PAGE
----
Grotesque (After The Gramme)

The Fall


The Session, a.k.a. Beer Blogging Friday, is an opportunity once a month for beer bloggers from around the world to get together and write from their own unique perspective on a single topic. Each month, a different beer blogger hosts the Session, chooses a topic and creates a round-up listing all of the participants, along with a short pithy critique of each entry. Rebecca, of the great blog The Bake and Brew, hosted the 83rd session which was a spirited discussion on popular beer and community hype. You should check it out!

Today I’m going to review a record and this record is by The Fall, and it’s called Grotesque (After The Gramme). The Fall are a post punk band from the Manchester area. So let’s get stuck in!

Appearance. I’m reviewing the CD version of the record — I’ve heard the vinyl version many many times (though, I’ve never listened to it in Salford). My first impressions are good. It’s smaller than the vinyl version but has a cardboard slipcase and the CD is a reasonable facsimile of the vinyl version. Normally I’d play this record at 33rpm as god intended but today I ripped the CD and played it on iTunes.

Headphones. Playing on headphones reveals that this is a sterling example of a post punk record that originates from the Manchester Area. I can hear guitar, bass and drums. There’s an slight and occasional appearance of Kazoo (which is not out of place for the style). The headphone listen really makes me want to listen to this record over speakers.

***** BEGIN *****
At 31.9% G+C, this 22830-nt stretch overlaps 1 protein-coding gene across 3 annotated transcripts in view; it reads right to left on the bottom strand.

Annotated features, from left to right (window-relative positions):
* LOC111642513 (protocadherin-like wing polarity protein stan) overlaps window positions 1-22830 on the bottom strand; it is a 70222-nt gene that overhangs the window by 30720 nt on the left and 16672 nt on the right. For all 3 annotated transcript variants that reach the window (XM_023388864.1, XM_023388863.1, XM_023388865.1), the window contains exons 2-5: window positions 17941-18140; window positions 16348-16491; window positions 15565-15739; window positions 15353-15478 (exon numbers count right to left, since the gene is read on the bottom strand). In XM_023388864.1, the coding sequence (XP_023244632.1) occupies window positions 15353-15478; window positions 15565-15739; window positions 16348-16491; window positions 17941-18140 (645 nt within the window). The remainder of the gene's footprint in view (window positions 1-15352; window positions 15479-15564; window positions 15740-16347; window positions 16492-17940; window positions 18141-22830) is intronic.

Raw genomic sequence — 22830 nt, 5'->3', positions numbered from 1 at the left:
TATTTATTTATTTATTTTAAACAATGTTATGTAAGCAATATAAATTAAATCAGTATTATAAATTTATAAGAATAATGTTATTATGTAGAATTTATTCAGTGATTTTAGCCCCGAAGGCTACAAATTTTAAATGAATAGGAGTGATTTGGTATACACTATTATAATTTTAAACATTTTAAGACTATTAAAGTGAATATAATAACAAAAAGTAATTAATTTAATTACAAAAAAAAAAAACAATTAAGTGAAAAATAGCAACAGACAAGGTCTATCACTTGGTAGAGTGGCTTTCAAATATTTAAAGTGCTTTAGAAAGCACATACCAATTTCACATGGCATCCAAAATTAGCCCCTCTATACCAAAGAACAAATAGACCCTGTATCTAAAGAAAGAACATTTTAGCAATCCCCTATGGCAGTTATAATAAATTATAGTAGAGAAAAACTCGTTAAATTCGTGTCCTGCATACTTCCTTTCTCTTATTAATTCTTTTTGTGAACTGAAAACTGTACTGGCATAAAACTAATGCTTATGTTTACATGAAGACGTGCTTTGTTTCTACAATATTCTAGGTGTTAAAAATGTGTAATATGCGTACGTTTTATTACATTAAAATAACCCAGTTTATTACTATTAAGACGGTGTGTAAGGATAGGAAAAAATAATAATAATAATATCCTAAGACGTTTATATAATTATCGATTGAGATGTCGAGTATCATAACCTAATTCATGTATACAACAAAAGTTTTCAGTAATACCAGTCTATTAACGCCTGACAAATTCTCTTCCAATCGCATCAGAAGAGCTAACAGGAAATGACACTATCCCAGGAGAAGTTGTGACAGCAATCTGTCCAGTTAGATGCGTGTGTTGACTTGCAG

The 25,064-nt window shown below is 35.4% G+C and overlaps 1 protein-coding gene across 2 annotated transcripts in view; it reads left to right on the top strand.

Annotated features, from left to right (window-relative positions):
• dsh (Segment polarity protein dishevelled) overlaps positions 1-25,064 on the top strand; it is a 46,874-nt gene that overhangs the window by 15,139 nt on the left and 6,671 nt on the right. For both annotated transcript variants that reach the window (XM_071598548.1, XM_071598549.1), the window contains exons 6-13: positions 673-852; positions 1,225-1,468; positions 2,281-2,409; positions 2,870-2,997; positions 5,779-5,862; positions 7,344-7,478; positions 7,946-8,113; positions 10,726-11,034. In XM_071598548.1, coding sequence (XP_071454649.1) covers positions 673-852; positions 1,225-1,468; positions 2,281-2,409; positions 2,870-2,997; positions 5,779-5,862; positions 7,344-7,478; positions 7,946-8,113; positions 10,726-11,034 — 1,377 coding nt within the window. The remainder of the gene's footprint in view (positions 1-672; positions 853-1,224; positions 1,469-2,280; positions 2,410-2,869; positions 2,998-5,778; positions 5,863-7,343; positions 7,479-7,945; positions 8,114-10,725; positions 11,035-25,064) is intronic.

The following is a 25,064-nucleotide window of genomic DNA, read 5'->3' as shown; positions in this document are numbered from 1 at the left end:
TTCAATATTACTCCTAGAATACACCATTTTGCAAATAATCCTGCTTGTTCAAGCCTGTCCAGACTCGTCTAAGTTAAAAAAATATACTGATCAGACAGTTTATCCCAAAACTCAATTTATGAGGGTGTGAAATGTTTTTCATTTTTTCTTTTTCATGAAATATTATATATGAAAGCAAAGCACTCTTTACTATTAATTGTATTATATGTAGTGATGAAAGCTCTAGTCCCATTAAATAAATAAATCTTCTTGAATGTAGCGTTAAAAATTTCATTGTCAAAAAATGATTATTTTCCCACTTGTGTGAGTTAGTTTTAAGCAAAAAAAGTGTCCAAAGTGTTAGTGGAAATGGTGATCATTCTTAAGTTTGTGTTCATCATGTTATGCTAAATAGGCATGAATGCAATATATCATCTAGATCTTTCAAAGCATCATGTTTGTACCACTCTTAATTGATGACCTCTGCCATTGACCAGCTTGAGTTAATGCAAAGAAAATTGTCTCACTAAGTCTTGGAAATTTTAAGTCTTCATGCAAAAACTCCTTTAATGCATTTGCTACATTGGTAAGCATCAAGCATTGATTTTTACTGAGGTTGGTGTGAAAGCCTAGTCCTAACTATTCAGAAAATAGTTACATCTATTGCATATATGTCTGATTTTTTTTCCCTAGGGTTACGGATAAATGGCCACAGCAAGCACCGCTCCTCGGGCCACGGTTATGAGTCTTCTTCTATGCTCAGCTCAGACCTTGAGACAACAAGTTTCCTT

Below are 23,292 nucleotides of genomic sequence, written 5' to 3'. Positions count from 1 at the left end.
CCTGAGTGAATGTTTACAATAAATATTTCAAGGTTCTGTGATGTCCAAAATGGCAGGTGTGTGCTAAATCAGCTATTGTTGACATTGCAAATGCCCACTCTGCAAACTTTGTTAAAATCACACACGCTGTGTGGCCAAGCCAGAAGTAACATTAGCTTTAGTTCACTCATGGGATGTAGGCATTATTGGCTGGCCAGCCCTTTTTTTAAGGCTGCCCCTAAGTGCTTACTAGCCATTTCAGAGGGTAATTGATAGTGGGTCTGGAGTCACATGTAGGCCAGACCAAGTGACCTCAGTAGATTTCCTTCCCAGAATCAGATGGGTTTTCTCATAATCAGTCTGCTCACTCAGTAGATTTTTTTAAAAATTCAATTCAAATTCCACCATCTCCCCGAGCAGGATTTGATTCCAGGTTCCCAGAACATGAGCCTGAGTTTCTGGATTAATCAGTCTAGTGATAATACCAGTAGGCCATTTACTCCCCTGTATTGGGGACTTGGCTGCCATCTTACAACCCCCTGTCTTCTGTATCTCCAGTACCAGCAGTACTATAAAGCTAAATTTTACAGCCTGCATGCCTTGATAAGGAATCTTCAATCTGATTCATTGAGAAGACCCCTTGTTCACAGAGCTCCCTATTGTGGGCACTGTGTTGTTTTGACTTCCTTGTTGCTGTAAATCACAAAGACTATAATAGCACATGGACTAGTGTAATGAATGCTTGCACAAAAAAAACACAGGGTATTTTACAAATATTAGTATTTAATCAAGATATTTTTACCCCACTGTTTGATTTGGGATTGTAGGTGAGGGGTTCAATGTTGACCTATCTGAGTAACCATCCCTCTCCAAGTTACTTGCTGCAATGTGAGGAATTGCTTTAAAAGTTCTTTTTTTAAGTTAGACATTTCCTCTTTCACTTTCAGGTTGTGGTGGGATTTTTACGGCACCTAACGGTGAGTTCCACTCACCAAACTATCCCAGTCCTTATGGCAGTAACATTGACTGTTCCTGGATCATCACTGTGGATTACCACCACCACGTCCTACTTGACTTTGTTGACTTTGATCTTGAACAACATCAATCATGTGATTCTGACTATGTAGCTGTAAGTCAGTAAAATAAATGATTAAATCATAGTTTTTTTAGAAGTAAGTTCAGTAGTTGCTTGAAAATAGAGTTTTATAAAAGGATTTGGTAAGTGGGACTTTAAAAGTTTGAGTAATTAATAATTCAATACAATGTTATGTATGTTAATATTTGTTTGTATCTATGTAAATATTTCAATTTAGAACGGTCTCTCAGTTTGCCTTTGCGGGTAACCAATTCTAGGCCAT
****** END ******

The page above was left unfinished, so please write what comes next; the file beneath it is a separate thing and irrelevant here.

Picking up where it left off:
The Listen. Pretty much follows the headphone listen — an ascerbic and attacking form of a record — classic post punk from Manchester. The record weighs in at a hefty 42 minutes although it hides this length pretty well, feeling much more like a 30 minute record. The guitar, bass and drums that I heard through headphones all come through strong over speakers — if anything the Kazoo is more dominant. There is an occasional half step when listening to the record — the recording quality of the track “WMC-Blob 59" is pretty bad but generally the balance of the record between the vocals and the music is spot on for the style.

Use of Stereo. The record uses stereo throughout — it’s classic for the style with the vocals generally center stage with the other instruments placed behind the vocals. Occasionally you think it’s going to veer and all go into the left or right channel — but it’s a testament to the skill of Mark E Smith that he always brings it back to a full stereo sound.

Overall. I really enjoyed listening to this record — it’s one of the few records I’ve heard recently that I would actually consider listening to multiple times. Like I said I’d love to hear it in Manchester, this record is around 20 years old now so it’s aged well but it would be great to hear some fresh Post Punk from the region. Manchester’s well known for rain and being a little grim (this is typical of the North of England), and you can really hear that influence. This is not a West Coast punk record (where we expect more cheerfulness) but embodies the Manchester Post Punk sound. I’m really looking forward to listening to other records that the Fall have produced.

4.25/5